Israel’s relations with its strongest ally, the US, have also been on a downward spiral. On Thursday the Israeli prime minister voiced a strong rejection of a post-war scenario that entails the creation of a Palestinian state, which the US and other countries have called for.

The idea of creating a Palestinian state would clash with the security of Israel, Netanyahu said. Netanyahu has made clear his opposition to a Palestinian state several times prior to his remarks on Thursday.

“In any arrangement in the foreseeable future, whether with or without an arrangement, the State of Israel must control the security of all the land, which is west of the Jordan River,” he told a press conference in Tel Aviv when asked about reports that he told US officials he opposes the idea of Palestinian sovereignty that would encompass both the West Bank and Gaza.

Netanyahu added that Israeli politicians asking for him to step down are essentially asking for the creation of a Palestinian state.

Hazan sees the relationship between Israel and US as likely to worsen, particularly, he said, because Netanyahu wants to cling to power.

Current and former Israeli politicians have asked Netanyahu to step down.

When asked if he thought Netanyahu had been prolonging the conflict to ensure his own political survival, Eisenkot said he did not believe that to be the case.

Former Israeli Prime Minister Ehud Barak has also called for fresh elections. In an op-ed published in Haaretz on Thursday, he warned that Netanyahu’s current strategy risks alienating the US and leaving Israel “mired in the Gaza quagmire.”

Netanyahu’s political survival

Once the war comes to an end, the Israeli public’s focus may shift to Netanyahu’s pre-war shortcomings, some analysts say. More attention could fall on responsibility for the October 7 attack, as well as a new mandate for leadership, according to Plesner.

“Given Netanyahu’s situation in public opinion, I am not sure he is very keen on seeing this phase unfold,” he added.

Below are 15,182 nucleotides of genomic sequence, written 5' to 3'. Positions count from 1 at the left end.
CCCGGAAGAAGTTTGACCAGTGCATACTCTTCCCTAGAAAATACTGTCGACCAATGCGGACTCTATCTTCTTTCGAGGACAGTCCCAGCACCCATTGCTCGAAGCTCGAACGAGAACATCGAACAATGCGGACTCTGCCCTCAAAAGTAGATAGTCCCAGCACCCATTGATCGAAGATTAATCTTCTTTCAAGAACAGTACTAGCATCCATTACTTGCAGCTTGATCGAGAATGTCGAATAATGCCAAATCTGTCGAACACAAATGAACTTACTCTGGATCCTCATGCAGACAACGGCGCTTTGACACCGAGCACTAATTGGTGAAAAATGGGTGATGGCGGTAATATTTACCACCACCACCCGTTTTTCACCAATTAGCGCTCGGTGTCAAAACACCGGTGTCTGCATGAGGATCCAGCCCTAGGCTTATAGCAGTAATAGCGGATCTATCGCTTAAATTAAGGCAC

The prime minister, who before the war was facing mass protests against his plans for a judicial overhaul, has so far refused to take any responsibility for the events of October 7. He has also allegedly refused to hold high-level discussions on plans for post-war Gaza, Israeli media reported, leaving a handful of far-right members of the governing coalition to fill the void with ideas viewed by many as extremist.

“(Netanyahu) understands that in order for him to stay in power, the war has to continue,” Hazan of the Hebrew University said, “Because the day the war ends, that’s when the people of Israel will turn against him.”

An opinion poll published earlier this month by the Israel Democracy Institute (IDI) found that only 15% of Israelis want Netanyahu to remain prime minister after the war. Twenty-three percent said they wanted Gantz as prime minister after the war.

Gantz is widely considered a likely successor to Netanyahu when an election is called.

“So, as horrible as this sounds, it is in the political and survival interests of Netanyahu to continue the war, and that will put him at odds with the Biden administration,” Hazan said.

Even if elections are held in Israel, Netanyahu will likely campaign against the prospect of a Palestinian state, telling those who support him that “only he can say no to the United States, and can say no to a Palestinian state,” Hazan said, adding that the prime minister likely believes this would turn public sentiments back in his favor.

Plesner, however, does not believe Netanyahu is trying to extend the war to remain in power. War decisions don’t come from Netanyahu alone, he said, noting that while Israelis want to see the hostages come home, there isn’t significant support for a permanent ceasefire that may further empower Hamas.